Demand for Testosterone Declines After Lawsuits & Jury Verdicts

As more men become aware of the bad news regarding the side effects of testosterone products, the sale of testosterone prescriptions has been falling significantly. The most dramatic decline took place between 2013 and 2016 in the wake of public warnings from the FDA that such products increase the risk of heart attack, stroke, and prostate cancer.

The demand for products to cure “Low T” increased by 500 percent between 2003 and 2013. According to research published in the Journal of the American Medical Association(JAMA), that demand fell by nearly half after the FDA warnings were issued. These findings are in line with a similar study by the Veterans Administration that showed a decline of 40% in testosterone prescriptions over the same time period.

The concept of testosterone replacement therapy dates back to the mid-19th Century, and was used judiciously by the medical profession for certain conditions. However, at the beginning of the 21st Century, pharmaceutical companies began engaging in aggressive direct-to-consumer marketing, targeting men whose low testosterone levels were a natural result of aging or whose sexual dysfunction could be attributed to tobacco and alcohol use or co-morbidities such obesity and diabetes. Nonetheless, the use of testosterone supplements tripled between 2001 and 2011. The majority of men who used such therapies had no real medical reason for doing so.

In 2013, a study came out in the JAMAlinking the use of testosterone to elevated risk of heart attack and stroke. That report was followed up by a second study published the following year. Shortly thereafter, the FDA issued a safety advisory . Twelve months later, the FDA ordered pharmaceutical companies to add language to their labels specifying that testosterone replacement therapy (TRT) may be inappropriate for those whose levels are low due to the aging process.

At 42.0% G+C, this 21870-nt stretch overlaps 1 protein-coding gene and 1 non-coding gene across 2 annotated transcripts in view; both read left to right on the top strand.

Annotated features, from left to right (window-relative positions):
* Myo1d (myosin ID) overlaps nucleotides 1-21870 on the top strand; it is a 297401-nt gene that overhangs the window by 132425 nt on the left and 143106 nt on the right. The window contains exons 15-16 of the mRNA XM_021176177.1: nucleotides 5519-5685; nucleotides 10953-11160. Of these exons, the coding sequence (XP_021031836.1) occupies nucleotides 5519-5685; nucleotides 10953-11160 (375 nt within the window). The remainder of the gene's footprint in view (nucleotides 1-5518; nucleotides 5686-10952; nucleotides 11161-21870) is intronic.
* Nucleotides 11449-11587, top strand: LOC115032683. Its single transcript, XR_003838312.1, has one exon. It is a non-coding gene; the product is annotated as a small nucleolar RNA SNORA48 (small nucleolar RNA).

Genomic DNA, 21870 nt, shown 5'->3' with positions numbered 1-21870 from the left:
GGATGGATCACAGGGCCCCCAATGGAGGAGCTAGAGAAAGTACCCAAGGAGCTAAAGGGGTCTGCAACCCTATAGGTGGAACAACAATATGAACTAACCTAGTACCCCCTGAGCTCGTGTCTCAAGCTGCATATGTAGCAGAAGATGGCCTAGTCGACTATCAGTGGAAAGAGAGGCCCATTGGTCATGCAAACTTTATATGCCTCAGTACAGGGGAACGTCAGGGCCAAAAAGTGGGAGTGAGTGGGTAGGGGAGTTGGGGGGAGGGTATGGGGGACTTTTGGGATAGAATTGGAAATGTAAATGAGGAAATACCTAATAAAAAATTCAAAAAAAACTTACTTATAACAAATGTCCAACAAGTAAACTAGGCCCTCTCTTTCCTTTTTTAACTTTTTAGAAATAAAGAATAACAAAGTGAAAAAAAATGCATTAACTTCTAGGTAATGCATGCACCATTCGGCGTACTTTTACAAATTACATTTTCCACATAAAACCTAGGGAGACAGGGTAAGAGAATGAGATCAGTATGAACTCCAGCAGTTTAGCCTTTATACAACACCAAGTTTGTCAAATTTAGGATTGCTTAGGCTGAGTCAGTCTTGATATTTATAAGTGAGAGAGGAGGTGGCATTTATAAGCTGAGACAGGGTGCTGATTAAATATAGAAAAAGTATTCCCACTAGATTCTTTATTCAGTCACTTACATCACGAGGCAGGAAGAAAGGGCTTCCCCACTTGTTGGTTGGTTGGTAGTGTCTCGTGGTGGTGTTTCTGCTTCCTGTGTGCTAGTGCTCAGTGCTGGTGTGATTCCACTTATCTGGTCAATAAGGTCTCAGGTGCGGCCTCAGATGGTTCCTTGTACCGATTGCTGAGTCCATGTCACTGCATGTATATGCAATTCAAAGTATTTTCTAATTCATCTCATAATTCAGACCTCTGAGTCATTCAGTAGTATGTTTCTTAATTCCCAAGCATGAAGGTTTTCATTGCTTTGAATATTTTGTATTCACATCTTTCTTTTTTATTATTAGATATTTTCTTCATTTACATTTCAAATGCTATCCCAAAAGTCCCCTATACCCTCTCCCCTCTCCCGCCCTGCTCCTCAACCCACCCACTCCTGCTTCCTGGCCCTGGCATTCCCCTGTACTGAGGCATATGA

There was confusion later when, in 2014, Jacques Baillargeon, PhD., whose background is in public health studies and preventive medicine, published a study in the Annals of Pharmacotherapy indicating no association between cardiovascular risk and TRT. Baillargeon is the lead author of the current study and has disclosed having “relevant relationships” with Androgel maker AbbVie as well as Auxilium, Endo and GlaxoSmithKline.

About the current fall in demand for TRT, Baillargeon says it represents the proverbial “swing of the pendulum” away from indiscriminate use and toward the proper indications. He notes that TRT still has legitimate purposes for some patients who suffer from conditions such as male hypogonadism and preventing osteoporosis as well as women who undergo gender reassignment surgery in order to become male.